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Six released from Bagram detained under FCR

By Waseem Ahmad Shah 2013-12-03
PESHAWAR, Dec 2: Six Pakistani prisoners released after remaining in the US custody at Bagram Prison in Afghanistan for many years and repatriated to Pakistan last month have been detained at Peshawar Central Prison under the Frontier Crimes Regulation (FCR).

Relatives and lawyers were allowed to meet the prisoners on Monday on the order of the Lahore High Court (LHC), where a petition filed by a nonprofit law firm, Justice Project Pakistan (JPP), has been pending for the last couple of years regarding illegal detention of Pakistani prisoners in Bagram Prison.

`We have been told by the prison officials that these six prisoners have been held under Section 40 of FCR on the order of the administration of Khyber Agency,` said Barrister Sarah Belal, director of JPP.

She said she would raise the matter before LHC during the hearing on Dec 5.

The lawyer said prisoners would be again produced before the political agent on Dec 6.`I am at a loss why these innocent people have been detained by Pakistan authorities,` the lawyer said, adding that the government should release them forthwith as their further detention was unconstitutional and illegal.

Last month, a representative of the Ministry of Foreign Affairs had informed Justice Mohammad Khalid Mahmood of LHC that six prisoners, including Hameedullah Khan, Sabeel Suleman, Abdul Qadir Imran, Mohammad Riaz, Abdul Karim and Palak Jan, had been handed over to Pakistani authorities on Nov 16, 2013 after being released from Bagram Prison.

One of these prisoners, Hameedullah Khan, was only 14 when he had gone missing while travelling to ancestral town in South Waziristan in 2008 from Karachi, where his family has been settled for many years.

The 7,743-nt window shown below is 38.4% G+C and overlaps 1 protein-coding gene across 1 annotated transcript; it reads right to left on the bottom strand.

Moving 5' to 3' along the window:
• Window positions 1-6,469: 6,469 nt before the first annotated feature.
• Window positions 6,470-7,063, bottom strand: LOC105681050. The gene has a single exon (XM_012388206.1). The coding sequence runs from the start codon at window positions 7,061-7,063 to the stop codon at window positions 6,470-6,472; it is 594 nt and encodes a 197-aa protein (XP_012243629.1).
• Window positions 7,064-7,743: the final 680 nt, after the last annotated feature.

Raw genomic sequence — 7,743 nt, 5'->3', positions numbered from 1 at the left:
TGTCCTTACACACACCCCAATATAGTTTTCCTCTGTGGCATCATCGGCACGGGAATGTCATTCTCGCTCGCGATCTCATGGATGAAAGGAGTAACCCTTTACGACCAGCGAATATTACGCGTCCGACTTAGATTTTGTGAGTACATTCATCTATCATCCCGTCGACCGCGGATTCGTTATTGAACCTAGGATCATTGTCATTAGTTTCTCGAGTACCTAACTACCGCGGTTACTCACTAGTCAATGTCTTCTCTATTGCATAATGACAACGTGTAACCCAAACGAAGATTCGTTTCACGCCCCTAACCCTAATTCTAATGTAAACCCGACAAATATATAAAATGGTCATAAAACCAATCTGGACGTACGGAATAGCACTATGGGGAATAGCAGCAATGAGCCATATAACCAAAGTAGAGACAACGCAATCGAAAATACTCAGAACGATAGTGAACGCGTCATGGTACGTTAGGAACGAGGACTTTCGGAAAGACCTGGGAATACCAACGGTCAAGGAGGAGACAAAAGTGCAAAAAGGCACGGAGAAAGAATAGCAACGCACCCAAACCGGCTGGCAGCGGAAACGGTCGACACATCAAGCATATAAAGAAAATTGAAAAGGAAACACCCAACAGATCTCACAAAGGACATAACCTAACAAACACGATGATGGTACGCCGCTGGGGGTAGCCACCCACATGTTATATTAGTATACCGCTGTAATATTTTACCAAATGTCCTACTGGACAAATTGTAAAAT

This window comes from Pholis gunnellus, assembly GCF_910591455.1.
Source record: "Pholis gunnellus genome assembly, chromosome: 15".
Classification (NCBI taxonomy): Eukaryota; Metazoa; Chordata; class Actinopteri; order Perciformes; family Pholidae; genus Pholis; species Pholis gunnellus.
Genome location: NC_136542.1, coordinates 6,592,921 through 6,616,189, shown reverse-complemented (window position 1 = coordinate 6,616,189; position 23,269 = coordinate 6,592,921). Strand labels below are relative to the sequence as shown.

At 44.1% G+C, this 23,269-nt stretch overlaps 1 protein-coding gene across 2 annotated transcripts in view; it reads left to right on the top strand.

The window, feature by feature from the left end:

`Six months after his disappearance, we came to know through the International Committee of the Red Cross that he has been detained at Bagram Prison,` Wakeel Khan, father of Hameedullah, told reporters outside Peshawar Central prison after he met his son.

He said although he talked to Hameedullah after every 40-45 days through Skype, an audiovisual communication device, he had met him physically after over five years.

Mr Wakeel said his son was innocent and was taken away by secret agencies before being given to Americans.`We belong to South Waziristan and got settled in Karachi in 1990. Hameed was also born there in 1994,` he said, adding that when military operation was launched in Waziristan in 2008, Hameed had gone there to fetch some valuables from the family house but went missing on his way.

`It was a very happy reunion when I met Hameed as I was only 10 when he had gone missing,` said Hamadullah, who was accompanying his father Wakeel Khan.

Family members of two of the prisoners, Mohammad Riaz and Imran, said they belonged to Bara, Khyber Agency, and had gone to Afghanistan for labour work in 2005.

`My brother, who is now 25, was arrested in Jalalabad on some wrong information provided by some of his colleagues and since then he remained imprisoned at Bagram without any trial, said Mohammad Waseem, brother of Riaz.

He said although he talked several times to Riaz on Skype, physically meeting him after eight years was altogether a different experience, which he would never forget.

`My brother was jubilant when I met him, but apparently he is suffering from mental stress,` Waseem said.

Same views were shared by Salahuddin Khan, brother of Imran, saying they did not know from where they would get justice as his brother was kept in illegal detention for over eight years and now the Pakistani authorities had imprisoned him.

`There were 50 non-afghan prisoners detained at Bagram Prison and of them, 37 belonged to Pakistan,` Barrister Sarah said, adding that all the prisoners had been held for several years without charge, trial or access to a lawyer.

`The release of these prisoners from Bagram is a great success and we will step up efforts for the release of rest of the detainees fmm that prison,` said a beaming lawyer, who along with her team has been appearing before the LHC for the last around three years.

`It was difficult for me to control my emotions when the reunion of the relatives with these prisoners took place after so many years as all of them were cheerful,` she said.

Barrister Sarah said credit also went to the LHC as on a number of occasions since 2011, the bench had directed the government to secure the immediate release of these Pakistanis who were in a legal limbo in Bagram Prison.